The Housing Ombudsman has published a collection of its latest decisions, including investigations of complaints about damp works, electrical safety, poor complaints handling, security issues and parking disputes.
There was a finding of service failure at Camden Council regarding its response to a residents concerns about delays to damp works, electrical safety equipment, and a failure of its complaints handling. As a result, the Ombudsman asked Camden to pay £400 in compensation to the complainant.
Maladministration at Haringey Council was meanwhile uncovered after the Ombudsman investigated a complaint relating to the council's handling of a complaint about repairs to the resident's guttering, roof and windowsill. This saw a recommendation that Haringey pay £1,057 in compensation to the resident.
Another investigation uncovered a service failure by Kingston Upon Thames Council relating to a communal entry door not closing. No maladministration was found, but the Ombudsman concluded that there was a service failure by Kingston when handling the resident's complaint.
In an additional case, Slough Council was asked to re-offer £1,925 in compensation it had already proposed to a resident who had complained about a water leak, despite the complainant's request for £20,000 in compensation.
The complainant had raised concerns over the effect of the moisture at the property on her and her son's health. She claimed she had been impacted mentally and lost her job because of the issue. She also contended that a council staff member had been rude during a visit to her home.
The Ombudsman found the council had offered satisfactory redress. It also found no evidence of maladministration by the landlord in respect of its investigation into the conduct of a member of its staff.
Housing associations also featured in the release, including a complaint against one landlord on behalf of 53 households concerning its consultation with residents before introducing a parking control scheme.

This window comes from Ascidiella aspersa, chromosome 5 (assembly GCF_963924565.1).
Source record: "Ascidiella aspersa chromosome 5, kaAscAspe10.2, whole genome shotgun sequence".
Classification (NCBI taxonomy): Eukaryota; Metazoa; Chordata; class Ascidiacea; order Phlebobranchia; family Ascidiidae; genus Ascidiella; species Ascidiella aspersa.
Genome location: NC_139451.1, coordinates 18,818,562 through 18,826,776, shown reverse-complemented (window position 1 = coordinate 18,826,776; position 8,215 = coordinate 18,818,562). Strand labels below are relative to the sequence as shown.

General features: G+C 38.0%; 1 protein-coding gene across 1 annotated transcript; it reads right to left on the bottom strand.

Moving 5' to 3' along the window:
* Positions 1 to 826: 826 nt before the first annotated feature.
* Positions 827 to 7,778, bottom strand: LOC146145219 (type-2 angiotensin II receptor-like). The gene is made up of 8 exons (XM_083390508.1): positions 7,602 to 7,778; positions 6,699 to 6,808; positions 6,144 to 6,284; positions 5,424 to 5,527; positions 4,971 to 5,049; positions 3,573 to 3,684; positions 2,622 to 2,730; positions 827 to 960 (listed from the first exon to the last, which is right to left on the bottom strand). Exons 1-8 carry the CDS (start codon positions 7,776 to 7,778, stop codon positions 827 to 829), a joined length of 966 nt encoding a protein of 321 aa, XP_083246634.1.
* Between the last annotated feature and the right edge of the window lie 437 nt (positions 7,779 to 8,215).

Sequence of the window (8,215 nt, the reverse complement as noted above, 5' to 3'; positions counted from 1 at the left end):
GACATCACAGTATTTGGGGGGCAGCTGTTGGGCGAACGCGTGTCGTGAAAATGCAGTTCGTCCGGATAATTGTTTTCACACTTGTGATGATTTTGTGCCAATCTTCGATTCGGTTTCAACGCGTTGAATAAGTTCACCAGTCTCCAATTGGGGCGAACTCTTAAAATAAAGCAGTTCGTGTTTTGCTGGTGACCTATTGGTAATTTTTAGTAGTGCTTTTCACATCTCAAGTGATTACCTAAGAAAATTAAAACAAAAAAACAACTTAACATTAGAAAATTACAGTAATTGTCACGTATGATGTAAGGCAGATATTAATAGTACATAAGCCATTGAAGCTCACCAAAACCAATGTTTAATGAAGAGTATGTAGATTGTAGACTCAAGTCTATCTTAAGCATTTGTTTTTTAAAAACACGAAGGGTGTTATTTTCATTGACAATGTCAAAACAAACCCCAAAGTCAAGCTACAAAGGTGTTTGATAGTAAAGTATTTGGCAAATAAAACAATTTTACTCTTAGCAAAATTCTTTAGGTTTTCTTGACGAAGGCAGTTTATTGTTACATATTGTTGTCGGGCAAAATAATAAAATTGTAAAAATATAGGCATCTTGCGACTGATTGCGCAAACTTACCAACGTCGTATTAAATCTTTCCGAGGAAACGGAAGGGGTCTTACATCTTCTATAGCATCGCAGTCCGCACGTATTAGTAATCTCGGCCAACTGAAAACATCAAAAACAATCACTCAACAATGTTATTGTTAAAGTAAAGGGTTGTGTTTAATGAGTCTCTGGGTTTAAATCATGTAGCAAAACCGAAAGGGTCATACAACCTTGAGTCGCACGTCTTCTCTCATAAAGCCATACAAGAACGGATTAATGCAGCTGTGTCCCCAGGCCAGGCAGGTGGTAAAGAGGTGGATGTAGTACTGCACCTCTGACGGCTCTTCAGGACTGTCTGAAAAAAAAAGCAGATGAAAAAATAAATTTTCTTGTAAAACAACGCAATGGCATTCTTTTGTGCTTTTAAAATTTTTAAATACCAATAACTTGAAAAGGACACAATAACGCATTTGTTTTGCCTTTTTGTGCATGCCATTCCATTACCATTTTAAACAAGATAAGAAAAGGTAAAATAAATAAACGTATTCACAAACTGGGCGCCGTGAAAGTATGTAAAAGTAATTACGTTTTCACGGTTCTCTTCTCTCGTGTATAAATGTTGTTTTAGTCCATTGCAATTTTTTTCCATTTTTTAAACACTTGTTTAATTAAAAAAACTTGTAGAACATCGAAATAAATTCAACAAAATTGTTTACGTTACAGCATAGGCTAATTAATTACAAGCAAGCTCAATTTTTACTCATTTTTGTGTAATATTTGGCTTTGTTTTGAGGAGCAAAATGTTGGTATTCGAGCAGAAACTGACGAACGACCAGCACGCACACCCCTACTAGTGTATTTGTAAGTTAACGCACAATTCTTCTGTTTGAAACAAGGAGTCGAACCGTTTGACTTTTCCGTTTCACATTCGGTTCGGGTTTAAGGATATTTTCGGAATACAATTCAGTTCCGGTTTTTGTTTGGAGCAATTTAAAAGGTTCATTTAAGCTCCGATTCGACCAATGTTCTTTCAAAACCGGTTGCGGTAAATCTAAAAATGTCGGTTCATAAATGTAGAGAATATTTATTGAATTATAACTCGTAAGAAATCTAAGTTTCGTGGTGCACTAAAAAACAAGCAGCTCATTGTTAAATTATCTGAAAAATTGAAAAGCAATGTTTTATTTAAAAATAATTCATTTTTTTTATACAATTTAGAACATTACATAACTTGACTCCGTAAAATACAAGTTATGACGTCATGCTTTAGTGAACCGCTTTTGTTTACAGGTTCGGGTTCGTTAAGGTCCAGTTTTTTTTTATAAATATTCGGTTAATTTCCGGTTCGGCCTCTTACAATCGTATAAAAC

The Ombudsman said Origin was unable to explain how it had considered the residents' views or how it had assessed the need for a parking scheme. It then delayed unreasonably in responding to the results of a consultation it later carried out with residents. The Ombudsman found service failure and ordered the landlord to write to the group of residents plus other residents on the estate which it has since done.
In another investigation, The Guinness Partnership was told to pay £6,400 in compensation to a resident who complained about the landlord's handling of his concerns about the condition of his windows.
Although the resident was responsible for repairs to his home, the landlord failed to answer his questions about the warranty and how its actions may have impacted the warranty, the investigation found.
The Ombudsman's casebook has now reached more than 1,200 decisions. Cases are uploaded to an online library three months after the Ombudsman's decision.
Richard Blakeway, Housing Ombudsman, said: "The [Origin and Guinness] cases here really demonstrate the difference our decisions can make not just for individual residents but for wider benefit. I welcome the way the landlords concerned have responded to our findings and would encourage all landlords to regularly use our decisions to help improve services and complaint handling.
"The casebook also helps to illustrate the type of outcomes following an investigation which, as well as maladministration, includes where we have found no failure or where something has gone wrong but the landlord has provided appropriate redress."